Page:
Of course, that doesn't mean it would have to be a bad movie. Plenty of great movies have been made in which the protagonist becomes increasingly unstable and unsympathetic over the course of the plot arc. Whether Russell Crowe is able to direct that movie, get good actors for it, do it well... well, that remains to be seen.

I'm listening, but I'm withholding judgement for now.
posted by Scientist at 10:52 AM on July 23, 2012


watching those Bill Hicks TV specials when they originally aired on Channel 4, Hicks really *was* the only person who was speaking honestly and openly about his experiences with drug use and doing so right from the heart of Ron and Nancy's War on Drugs.

I don't think I disagree about that. Hicks was important, and his polemicism and its subjects were significant and timely. From the point of view of a comedy fan, however, I don't think he explored the creative palette anywhere broadly enough to justify the degree of adoration he sometimes receives. The Goat Boy shtick mentioned by jason_steakums is a case in point. It had the potential to be a route for Hicks to satirise himself, his lusts and his hedonism, but was instead used as little more than a somewhat misogynistic indulgence of his and his audience's baser aspects.
posted by howfar at 10:52 AM on July 23, 2012


Funny you should mention that, as the amount of money circulating on Kickstarter right now is pretty insane. Penny Arcade are somewhere around $350K. Amanda Palmer is well over $1M. Considering this is going to be a biopic about a dude, I doubt they'll have trouble scaring up exactly as much money as they need, by whatever means.

There's already a bit of precedence for this exact sort of thing: The Canyons is a film currently in preproduction written by Bret Easton Ellis, directed by Paul Schrader, starring Lindsay Lohan and James Deen, funded entirely on Kickstarter.
posted by shakespeherian at 10:54 AM on July 23, 2012 [1 favorite]


Funny you should mention that, as the amount of money circulating on Kickstarter right now is pretty insane. Penny Arcade are somewhere around $350K. Amanda Palmer is well over $1M. Considering this is going to be a biopic about a dude, I doubt they'll have trouble scaring up exactly as much money as they need, by whatever means.

Hollywood movies cost significantly more than that.
posted by drjimmy11 at 11:00 AM on July 23, 2012 [2 favorites]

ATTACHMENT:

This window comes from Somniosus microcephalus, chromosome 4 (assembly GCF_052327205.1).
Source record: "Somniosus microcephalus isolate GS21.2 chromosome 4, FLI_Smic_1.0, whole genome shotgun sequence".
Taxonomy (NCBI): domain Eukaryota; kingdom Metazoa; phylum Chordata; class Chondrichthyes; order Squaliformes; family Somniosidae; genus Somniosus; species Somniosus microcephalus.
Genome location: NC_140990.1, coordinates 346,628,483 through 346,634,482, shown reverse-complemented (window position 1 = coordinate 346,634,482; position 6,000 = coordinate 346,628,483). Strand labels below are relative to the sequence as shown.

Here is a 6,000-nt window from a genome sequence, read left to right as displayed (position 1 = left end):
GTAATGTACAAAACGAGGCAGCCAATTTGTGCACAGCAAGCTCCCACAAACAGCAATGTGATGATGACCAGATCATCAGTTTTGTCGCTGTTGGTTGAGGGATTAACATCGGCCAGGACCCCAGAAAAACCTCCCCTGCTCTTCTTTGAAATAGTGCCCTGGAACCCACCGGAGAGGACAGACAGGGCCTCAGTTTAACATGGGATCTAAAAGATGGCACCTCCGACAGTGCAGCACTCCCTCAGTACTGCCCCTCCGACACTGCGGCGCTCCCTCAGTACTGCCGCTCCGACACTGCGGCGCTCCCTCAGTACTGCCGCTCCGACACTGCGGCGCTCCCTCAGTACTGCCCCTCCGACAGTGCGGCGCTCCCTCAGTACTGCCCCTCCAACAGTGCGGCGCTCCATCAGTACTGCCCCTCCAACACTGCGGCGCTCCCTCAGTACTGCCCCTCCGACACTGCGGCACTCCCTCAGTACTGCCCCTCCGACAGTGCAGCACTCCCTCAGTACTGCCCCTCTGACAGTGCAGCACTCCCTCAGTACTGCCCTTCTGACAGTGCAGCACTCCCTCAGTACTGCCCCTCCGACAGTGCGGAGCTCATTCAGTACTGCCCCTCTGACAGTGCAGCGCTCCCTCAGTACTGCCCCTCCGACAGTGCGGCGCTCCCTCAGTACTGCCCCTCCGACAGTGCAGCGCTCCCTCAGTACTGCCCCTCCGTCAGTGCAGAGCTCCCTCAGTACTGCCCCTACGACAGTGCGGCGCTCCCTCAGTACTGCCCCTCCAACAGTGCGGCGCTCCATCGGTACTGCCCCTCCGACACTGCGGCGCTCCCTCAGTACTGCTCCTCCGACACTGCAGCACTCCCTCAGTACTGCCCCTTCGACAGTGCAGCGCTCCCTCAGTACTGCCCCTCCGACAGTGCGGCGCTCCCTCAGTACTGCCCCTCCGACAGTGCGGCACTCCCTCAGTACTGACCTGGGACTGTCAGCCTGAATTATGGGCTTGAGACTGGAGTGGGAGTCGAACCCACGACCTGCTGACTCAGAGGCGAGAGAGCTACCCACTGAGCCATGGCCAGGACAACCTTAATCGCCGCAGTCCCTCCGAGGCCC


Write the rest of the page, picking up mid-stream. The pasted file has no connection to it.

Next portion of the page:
They're casting Denis Leary to play Hicks.

My favorite joke about this so far is "Leary already has all the lines memorized."
posted by mediated self at 11:01 AM on July 23, 2012 [13 favorites]


Am I the only person who thinks Hicks was kind of a fool? Mostly because of his idiotic piece on drugs.

He was also a bit of a conspiracy nut.
posted by Pendragon at 11:01 AM on July 23, 2012


...written by Bret Easton Ellis, directed by Paul Schrader, starring Lindsay Lohan and James Deen...

I have never wanted to simultaneously see and not see a movie this much in my entire life.
posted by griphus at 11:03 AM on July 23, 2012 [13 favorites]


Funny you should mention that, as the amount of money circulating on Kickstarter right now is pretty insane. Penny Arcade are somewhere around $350K. Amanda Palmer is well over $1M. Considering this is going to be a biopic about a dude, I doubt they'll have trouble scaring up exactly as much money as they need, by whatever means.

Yeah, see my comment about this re Crowe's stature. I have no doubt that two guys and a camera could make this via Kickstarter (The Canyons thing is interesting. 100k is a tiny, tiny, tiny budget for a film), but I was curious specifically about how this movie works in a Hollywood sense.
posted by OmieWise at 11:05 AM on July 23, 2012


I don't know if the fact that, by the rules of Kickstarter as she is spoke I understand them, you are legally required to deliver a product. So no matter how shitty the end product, there are legal consequences to that movie getting stuck in development hell.
posted by griphus at 11:06 AM on July 23, 2012


Who are they going to get to play Dennis Leary?

Daniel Tosh.
posted by gompa at 11:07 AM on July 23, 2012 [5 favorites]


I have no idea what the hell is going on in that first sentence, but I'm pretty sure I made my point.